What is Degree Works?
Degree Works is a degree audit and advising system to help students, administrators, and advisors plan for academic success.
You will find useful information when you log-in such as classes you have completed along with the grade earned, diploma application status. any holds you may have, residency status, overall GPA and your degree progress.
Gain the tools needed to apply informatics approaches to enhance your professional skills.
The 34-credit M.S. in Clinical Informatics was created for physicians, advanced practice providers, nurses, pharmacists, other healthcare professionals, biologists, and computer scientists who are committed to improving the quality of care provided to patients by analyzing information collected by healthcare organizations. The M.S. in Clinical Informatics is organized around two 12-credit graduate certificates in Clinical Informatics and Data Science, along with hands-on practicums and conferences.
Our curriculum focuses on biomedical data, clinical processes, and computational systems, which students will apply to the practice of medicine, in order to enhance health outcomes, improve patient care, and strengthen the clinician-patient relationship. Coursework will also address leadership, professionalism, ethics, governance, bias, equity, and social determinants of health.
Students must complete 4 core courses at UMB (12 credits) to complete their graduate certificate in Clinical Informatics. Students will continue their studies, by completing 3 courses (10 credits) in practical activities at UMB, and an additional 4 courses at University of Maryland Baltimore County (12 credits) to complete a PBC in Data Science, for a total of 34 program credits.
The instruction will be conducted in a hyflex envrionment. All didactic courses will be accessible online. The practical courses will have both on-site and online options.
Program Completion Timeline
- The degree is designed for completion within 3 years academic years, but students are allowed up to 5 years to complete the program.
- Participants can start the program in the fall semester.
By the completion of the M.S. in Clinical Informatics, students will develop core competencies in four key areas: foundations and theory, clinical decision making and care process improvement, health information systems, and leadership and change management, as defined by the American Medical Informatics Association.
Graduates will walk away with the following competencies, and more:
- Describe the key concepts of Clinical Informatics, Nursing Informatics, Pharmacy Informatics, and Clinical Research Informatics.
- Analyze key concepts, models, and theories of informatics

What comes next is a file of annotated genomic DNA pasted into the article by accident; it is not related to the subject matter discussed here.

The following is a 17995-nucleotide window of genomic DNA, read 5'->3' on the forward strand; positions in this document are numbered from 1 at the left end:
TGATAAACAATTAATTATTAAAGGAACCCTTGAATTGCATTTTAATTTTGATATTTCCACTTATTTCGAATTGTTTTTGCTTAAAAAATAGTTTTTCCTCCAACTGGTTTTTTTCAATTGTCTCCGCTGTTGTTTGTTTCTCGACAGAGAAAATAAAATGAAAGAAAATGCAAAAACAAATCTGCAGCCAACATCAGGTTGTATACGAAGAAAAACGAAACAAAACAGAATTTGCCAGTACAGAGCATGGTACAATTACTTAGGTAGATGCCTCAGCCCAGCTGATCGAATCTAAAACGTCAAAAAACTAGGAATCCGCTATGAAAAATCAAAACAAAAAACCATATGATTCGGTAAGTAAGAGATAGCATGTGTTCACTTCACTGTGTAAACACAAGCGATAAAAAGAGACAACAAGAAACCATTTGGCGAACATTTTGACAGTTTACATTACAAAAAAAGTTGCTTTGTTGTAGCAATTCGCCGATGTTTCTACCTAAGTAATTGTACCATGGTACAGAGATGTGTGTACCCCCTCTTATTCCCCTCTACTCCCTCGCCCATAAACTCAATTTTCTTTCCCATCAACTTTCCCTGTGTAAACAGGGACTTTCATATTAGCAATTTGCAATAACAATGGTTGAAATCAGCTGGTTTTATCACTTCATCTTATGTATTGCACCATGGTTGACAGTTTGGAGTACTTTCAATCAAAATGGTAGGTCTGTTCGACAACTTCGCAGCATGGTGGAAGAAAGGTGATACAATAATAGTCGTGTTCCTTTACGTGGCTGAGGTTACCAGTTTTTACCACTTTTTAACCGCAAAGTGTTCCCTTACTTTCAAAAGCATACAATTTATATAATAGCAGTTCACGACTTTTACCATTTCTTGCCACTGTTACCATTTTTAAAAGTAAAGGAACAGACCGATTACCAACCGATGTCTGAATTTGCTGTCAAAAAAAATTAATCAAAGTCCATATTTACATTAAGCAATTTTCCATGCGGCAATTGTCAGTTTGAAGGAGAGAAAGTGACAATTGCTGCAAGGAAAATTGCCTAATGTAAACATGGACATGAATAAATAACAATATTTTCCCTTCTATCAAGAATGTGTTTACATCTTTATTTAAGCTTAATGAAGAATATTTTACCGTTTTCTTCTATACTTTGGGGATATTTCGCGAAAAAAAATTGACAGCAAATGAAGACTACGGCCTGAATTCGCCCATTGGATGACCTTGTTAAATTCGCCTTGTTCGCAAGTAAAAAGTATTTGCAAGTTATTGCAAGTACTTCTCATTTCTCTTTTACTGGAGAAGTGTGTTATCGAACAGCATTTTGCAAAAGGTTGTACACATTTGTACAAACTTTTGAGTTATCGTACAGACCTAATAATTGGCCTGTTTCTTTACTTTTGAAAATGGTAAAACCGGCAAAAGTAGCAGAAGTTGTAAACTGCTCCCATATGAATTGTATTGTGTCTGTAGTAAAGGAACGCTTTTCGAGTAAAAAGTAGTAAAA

- Analyze quality improvement efforts regarding safety, effectiveness, efficiency, patient-centeredness, timeliness, and equity.
- Understand the nature and cognitive aspects of human decision making.
- Understand evidence-based medicine, evidence sources, evidence grading, implementation of guidelines, and information retrieval and analysis
- Build effective of interdisciplinary leadership teams and communication strategies.
- Critically evaluate health information systems applications by type of functionality, setting where systems are used, telehealth capabilities, and relationship to the electronic health record.
- Understand computer systems, including programming, control structures, data structures, software development methods, computing architectures, networking, security, data management, data manipulation, and data sharing.
- Analyze approaches to human factors engineering.
The knowledge and skills in Clinical Informatics are crucial to future success in patient care, biomedical research, and public health, as well as to health policy design and implementation The American Medical Informatics Association (www.amia.org) estimates that 70,000 trained specialists are needed in the near future to support these efforts, with other estimates in 2018 as high as 150,000 specialists.
Physicians who specialize in Clinical Informatics assess the information needs of providers and patients, analyze clinical processes, and implement clinical information systems. They provide leadership and expertise in the procurement, customization, development, implementation, management, evaluation, and continuous improvement of clinical information systems. They work with a large range of computational systems, including electronic health record systems, decision-support systems, practice management tools, imaging systems, clinical research systems, public health systems, and genomic systems. They find employment as Chief Medical Information Officers, researchers, educators, and in industry, all of which are in high demand.